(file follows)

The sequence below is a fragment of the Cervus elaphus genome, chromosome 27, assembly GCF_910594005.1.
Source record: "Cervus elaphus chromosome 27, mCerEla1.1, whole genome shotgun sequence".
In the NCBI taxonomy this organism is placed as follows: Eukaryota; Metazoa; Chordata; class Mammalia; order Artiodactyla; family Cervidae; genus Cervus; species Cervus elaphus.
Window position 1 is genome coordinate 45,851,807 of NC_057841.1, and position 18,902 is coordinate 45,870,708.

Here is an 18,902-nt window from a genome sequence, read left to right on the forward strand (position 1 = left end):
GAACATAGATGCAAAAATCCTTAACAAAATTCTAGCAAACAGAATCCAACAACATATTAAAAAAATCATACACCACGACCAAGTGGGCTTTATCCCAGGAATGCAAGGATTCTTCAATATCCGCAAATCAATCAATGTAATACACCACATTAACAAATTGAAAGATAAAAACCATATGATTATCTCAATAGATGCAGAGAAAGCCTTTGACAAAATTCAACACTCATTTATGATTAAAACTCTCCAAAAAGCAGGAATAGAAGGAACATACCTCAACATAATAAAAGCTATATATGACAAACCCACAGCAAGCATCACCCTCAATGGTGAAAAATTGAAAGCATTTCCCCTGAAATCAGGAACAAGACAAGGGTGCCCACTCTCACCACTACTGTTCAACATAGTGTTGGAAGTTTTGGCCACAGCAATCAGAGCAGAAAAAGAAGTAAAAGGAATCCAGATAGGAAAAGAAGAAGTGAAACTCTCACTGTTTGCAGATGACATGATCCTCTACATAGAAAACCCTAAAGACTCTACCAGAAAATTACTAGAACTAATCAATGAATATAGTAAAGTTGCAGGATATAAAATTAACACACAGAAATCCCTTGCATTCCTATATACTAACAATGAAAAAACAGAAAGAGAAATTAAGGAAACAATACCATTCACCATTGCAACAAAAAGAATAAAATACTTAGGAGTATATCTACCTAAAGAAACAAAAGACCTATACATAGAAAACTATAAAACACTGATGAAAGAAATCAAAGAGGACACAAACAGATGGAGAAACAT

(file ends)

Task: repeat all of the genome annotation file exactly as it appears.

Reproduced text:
The sequence below is a fragment of the Cervus elaphus genome, chromosome 27, assembly GCF_910594005.1.
Source record: "Cervus elaphus chromosome 27, mCerEla1.1, whole genome shotgun sequence".
In the NCBI taxonomy this organism is placed as follows: Eukaryota; Metazoa; Chordata; class Mammalia; order Artiodactyla; family Cervidae; genus Cervus; species Cervus elaphus.
Window position 1 is genome coordinate 45,851,807 of NC_057841.1, and position 18,902 is coordinate 45,870,708.

Here is an 18,902-nt window from a genome sequence, read left to right on the forward strand (position 1 = left end):
GAACATAGATGCAAAAATCCTTAACAAAATTCTAGCAAACAGAATCCAACAACATATTAAAAAAATCATACACCACGACCAAGTGGGCTTTATCCCAGGAATGCAAGGATTCTTCAATATCCGCAAATCAATCAATGTAATACACCACATTAACAAATTGAAAGATAAAAACCATATGATTATCTCAATAGATGCAGAGAAAGCCTTTGACAAAATTCAACACTCATTTATGATTAAAACTCTCCAAAAAGCAGGAATAGAAGGAACATACCTCAACATAATAAAAGCTATATATGACAAACCCACAGCAAGCATCACCCTCAATGGTGAAAAATTGAAAGCATTTCCCCTGAAATCAGGAACAAGACAAGGGTGCCCACTCTCACCACTACTGTTCAACATAGTGTTGGAAGTTTTGGCCACAGCAATCAGAGCAGAAAAAGAAGTAAAAGGAATCCAGATAGGAAAAGAAGAAGTGAAACTCTCACTGTTTGCAGATGACATGATCCTCTACATAGAAAACCCTAAAGACTCTACCAGAAAATTACTAGAACTAATCAATGAATATAGTAAAGTTGCAGGATATAAAATTAACACACAGAAATCCCTTGCATTCCTATATACTAACAATGAAAAAACAGAAAGAGAAATTAAGGAAACAATACCATTCACCATTGCAACAAAAAGAATAAAATACTTAGGAGTATATCTACCTAAAGAAACAAAAGACCTATACATAGAAAACTATAAAACACTGATGAAAGAAATCAAAGAGGACACAAACAGATGGAGAAACAT